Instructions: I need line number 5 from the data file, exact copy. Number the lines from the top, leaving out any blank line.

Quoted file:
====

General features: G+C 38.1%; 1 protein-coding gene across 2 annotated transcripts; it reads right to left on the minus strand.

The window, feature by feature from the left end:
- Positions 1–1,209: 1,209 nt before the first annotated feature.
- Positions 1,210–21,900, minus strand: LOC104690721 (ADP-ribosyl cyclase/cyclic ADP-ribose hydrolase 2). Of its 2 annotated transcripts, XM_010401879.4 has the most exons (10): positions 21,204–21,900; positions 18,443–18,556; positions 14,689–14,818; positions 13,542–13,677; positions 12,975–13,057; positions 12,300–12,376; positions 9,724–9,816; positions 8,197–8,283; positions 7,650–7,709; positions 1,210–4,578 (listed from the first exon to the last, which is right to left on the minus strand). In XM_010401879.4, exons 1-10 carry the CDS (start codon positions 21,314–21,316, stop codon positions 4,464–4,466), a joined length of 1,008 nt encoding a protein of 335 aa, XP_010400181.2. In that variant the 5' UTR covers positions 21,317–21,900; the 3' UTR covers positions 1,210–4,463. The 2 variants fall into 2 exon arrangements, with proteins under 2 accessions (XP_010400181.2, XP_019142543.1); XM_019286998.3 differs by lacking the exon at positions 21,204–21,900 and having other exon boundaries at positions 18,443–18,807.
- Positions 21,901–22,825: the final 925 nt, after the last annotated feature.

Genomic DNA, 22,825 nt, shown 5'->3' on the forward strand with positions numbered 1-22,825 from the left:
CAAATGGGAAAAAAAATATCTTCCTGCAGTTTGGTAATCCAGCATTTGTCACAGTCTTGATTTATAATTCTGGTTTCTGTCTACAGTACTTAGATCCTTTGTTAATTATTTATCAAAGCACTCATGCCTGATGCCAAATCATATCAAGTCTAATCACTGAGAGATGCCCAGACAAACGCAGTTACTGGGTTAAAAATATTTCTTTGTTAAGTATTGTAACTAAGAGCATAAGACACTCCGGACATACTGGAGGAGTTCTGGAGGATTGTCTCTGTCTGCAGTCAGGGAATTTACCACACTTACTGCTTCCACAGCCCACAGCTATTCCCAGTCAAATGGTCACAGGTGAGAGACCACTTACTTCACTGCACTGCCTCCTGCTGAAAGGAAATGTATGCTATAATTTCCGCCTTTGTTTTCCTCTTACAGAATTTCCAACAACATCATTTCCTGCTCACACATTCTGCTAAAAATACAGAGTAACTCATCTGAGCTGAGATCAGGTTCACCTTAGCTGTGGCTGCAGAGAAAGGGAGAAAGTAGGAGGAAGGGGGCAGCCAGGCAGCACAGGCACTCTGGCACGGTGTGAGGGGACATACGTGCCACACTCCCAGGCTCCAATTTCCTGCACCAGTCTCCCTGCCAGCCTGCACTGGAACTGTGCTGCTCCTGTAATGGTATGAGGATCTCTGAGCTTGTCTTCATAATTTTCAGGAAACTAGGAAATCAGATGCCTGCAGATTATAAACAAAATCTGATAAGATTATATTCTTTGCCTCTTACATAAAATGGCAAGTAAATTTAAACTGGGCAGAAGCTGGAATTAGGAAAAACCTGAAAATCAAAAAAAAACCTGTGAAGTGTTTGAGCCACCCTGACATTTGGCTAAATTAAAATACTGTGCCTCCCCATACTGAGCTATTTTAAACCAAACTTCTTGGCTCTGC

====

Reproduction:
- Positions 21,901–22,825: the final 925 nt, after the last annotated feature.